Receptive language is the ability to understand words and language. Receptive language, also sometimes referred to as language comprehension, includes aspects such as following directions, answering questions, understanding concepts (such as size, shape, colors, sequencing, and time), understanding of grammar (such as plural –s means more than one, or past tense verb forms indicate something happened in the past), understanding vocabulary and word meaning, and understanding what your communication partner is saying or asking and providing appropriate responses. Receptive language also includes gaining information from visual information within the environment as well as written information and text.
Expressive language is the use of words, sentences, gestures, and the general ability to use language to communicate. Expressive language includes labeling objects, describing actions and events, telling stories, communicating wants, needs, ideas, thoughts, and asking questions. Expressive language also involves being able to functionally use vocabulary appropriately, make requests or actions, make comments, use descriptive language, formulate sentences that are grammatically correct, and following the social rules of conversation such as staying on topic, using eye contact and knowing how to respond when asked a question. Expressive language can be classified into three distinct parts semantics (the meaning of words and language), syntax (how words and phrases are arranged to make well-formed sentences in a language), and morphology (how words are formed, and their relationship to other words in the same language such as root words, prefixes, suffixes, etc.). Written language is also a critical component of expressive language.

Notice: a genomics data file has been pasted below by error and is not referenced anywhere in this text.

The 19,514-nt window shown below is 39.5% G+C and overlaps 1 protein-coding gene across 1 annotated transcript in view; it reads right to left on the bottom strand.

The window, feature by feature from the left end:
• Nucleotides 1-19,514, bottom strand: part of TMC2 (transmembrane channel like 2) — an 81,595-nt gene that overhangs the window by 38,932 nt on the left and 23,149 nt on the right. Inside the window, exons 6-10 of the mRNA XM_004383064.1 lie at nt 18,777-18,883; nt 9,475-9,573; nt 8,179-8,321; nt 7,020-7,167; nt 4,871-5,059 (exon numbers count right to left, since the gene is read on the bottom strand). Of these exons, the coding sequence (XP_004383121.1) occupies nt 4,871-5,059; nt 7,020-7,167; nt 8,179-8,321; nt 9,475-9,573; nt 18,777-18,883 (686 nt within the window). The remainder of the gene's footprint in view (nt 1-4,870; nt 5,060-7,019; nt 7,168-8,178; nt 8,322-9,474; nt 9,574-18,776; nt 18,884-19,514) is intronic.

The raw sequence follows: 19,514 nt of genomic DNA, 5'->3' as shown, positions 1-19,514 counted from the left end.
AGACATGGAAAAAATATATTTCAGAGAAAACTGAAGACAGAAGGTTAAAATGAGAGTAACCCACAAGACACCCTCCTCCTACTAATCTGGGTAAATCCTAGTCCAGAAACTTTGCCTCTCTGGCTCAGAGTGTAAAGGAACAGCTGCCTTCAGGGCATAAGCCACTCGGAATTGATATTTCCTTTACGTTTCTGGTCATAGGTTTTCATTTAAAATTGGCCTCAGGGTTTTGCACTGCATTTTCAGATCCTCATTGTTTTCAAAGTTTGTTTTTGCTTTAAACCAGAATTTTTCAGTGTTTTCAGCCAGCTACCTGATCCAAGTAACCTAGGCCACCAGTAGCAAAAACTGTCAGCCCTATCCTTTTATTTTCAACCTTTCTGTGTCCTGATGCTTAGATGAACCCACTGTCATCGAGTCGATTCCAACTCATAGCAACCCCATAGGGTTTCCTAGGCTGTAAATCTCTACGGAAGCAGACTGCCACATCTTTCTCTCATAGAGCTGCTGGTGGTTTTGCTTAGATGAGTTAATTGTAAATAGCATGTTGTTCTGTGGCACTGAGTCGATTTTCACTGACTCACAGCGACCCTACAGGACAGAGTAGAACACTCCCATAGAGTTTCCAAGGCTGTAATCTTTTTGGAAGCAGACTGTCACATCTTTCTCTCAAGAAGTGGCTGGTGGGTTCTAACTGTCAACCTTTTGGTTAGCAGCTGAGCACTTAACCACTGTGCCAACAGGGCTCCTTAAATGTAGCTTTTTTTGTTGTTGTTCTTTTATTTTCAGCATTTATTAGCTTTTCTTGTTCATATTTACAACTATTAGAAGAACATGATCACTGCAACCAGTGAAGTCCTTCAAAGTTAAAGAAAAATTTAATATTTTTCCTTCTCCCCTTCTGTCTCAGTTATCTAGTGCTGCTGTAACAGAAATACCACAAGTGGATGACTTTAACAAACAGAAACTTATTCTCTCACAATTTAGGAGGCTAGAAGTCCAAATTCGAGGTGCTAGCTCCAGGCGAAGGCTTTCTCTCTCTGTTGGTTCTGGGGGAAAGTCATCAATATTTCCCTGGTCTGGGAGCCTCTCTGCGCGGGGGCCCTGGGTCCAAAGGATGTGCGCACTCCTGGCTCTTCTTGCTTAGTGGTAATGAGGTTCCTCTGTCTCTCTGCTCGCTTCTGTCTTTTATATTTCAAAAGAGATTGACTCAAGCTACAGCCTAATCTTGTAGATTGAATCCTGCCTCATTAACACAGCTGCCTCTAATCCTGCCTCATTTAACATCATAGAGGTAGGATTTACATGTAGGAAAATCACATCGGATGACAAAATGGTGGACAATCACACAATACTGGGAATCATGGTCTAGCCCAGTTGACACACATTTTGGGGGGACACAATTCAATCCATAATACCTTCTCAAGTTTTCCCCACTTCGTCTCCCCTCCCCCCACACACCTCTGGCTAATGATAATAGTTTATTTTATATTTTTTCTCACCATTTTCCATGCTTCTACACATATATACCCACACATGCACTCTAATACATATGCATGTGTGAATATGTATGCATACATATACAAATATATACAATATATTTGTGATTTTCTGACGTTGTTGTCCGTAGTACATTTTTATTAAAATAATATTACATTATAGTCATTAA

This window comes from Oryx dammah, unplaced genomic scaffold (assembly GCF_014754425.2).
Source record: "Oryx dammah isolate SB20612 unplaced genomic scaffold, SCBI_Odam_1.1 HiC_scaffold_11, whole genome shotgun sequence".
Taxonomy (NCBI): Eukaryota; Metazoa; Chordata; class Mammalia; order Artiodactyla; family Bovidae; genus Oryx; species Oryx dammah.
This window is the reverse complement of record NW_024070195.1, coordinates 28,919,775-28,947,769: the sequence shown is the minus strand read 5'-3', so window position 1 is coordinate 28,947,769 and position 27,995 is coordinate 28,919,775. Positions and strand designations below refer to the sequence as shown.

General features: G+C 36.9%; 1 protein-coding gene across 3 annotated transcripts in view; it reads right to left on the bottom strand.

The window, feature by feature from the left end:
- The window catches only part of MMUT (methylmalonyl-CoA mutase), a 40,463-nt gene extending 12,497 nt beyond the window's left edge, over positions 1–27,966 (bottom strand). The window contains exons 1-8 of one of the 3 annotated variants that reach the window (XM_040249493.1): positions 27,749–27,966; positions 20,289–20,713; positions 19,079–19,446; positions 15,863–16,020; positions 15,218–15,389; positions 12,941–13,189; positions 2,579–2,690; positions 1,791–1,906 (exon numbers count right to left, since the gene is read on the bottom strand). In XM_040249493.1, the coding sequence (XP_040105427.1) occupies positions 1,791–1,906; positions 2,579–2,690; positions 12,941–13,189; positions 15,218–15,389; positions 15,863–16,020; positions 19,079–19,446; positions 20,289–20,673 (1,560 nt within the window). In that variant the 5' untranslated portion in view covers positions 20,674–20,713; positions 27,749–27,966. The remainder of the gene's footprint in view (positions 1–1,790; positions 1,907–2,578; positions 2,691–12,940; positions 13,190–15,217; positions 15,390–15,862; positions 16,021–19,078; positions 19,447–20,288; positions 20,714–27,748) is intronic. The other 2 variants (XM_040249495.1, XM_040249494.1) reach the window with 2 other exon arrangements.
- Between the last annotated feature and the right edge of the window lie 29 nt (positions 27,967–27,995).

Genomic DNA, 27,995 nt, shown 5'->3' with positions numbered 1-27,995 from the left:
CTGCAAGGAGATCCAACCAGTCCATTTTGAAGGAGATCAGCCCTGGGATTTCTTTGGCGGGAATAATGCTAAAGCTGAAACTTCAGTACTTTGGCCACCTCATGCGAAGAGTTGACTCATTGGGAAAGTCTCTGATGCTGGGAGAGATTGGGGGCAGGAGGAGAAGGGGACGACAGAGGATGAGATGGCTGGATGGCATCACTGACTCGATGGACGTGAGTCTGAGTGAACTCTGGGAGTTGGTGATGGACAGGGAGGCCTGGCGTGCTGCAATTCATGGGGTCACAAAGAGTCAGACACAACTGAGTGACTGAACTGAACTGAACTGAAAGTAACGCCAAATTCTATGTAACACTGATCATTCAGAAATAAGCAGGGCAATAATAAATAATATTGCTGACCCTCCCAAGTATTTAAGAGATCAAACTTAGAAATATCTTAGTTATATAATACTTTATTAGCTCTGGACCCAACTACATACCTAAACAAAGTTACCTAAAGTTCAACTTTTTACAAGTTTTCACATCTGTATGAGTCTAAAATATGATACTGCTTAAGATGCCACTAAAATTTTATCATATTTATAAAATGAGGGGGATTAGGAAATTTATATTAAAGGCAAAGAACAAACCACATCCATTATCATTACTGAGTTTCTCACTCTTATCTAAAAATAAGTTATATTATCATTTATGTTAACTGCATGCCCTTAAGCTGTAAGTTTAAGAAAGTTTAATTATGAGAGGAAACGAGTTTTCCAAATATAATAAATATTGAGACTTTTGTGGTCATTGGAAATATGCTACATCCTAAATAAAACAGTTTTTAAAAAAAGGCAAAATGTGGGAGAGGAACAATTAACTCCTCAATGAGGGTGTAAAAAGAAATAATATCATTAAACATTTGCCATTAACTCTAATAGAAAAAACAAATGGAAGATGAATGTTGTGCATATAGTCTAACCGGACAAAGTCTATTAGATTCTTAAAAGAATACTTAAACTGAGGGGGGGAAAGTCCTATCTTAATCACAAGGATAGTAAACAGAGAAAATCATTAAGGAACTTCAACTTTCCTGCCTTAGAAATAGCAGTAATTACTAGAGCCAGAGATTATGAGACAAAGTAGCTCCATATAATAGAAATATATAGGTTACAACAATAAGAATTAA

Social skills and pragmatic language involve the ability to appropriately use language to convey an intended message (persuade, request, inform, express, regulate), change language (such as modifying language for different audiences or contexts), follow conversational rules (such as appropriate turn-taking, topic introduction and maintenance, and fixing conversational breakdowns), and interpretation and use of nonverbal communication. Social skills also include the ability to consider the context or situation, as well as considering your own and others’ thoughts, emotions, beliefs, perspectives and intentions and the ability to interpret and respond to information in socially accepted manners. Social Skills and pragmatic language also involve metalinguistic skills. Metalinguistics requires a person to reflect on and consciously ponder about oral and written language and how it is used. Metalinguistics requires interpretation beyond communication and meaning, and to instead focus attention on the underlying structures and meaning. Metalinguistic tasks involve skills such as the ability to interpret nonliteral or abstract language, interpret double meaning words, and make inferences. Metalinguistics are also integral to reading acquisition and literacy development and the writing process (for both compositions and revisions). Social skills, pragmatic language, and metalinguistics are critical skills for academic success as well as everyday interactions with peers and adults. For example, reading and analyzing stories requires understanding the deeper meaning behind the actions of the characters and their relationships. *For more information regarding social skills and pragmatic language refer to ‘Social Skills Groups’ under the ‘SERVICES’ dropdown menu.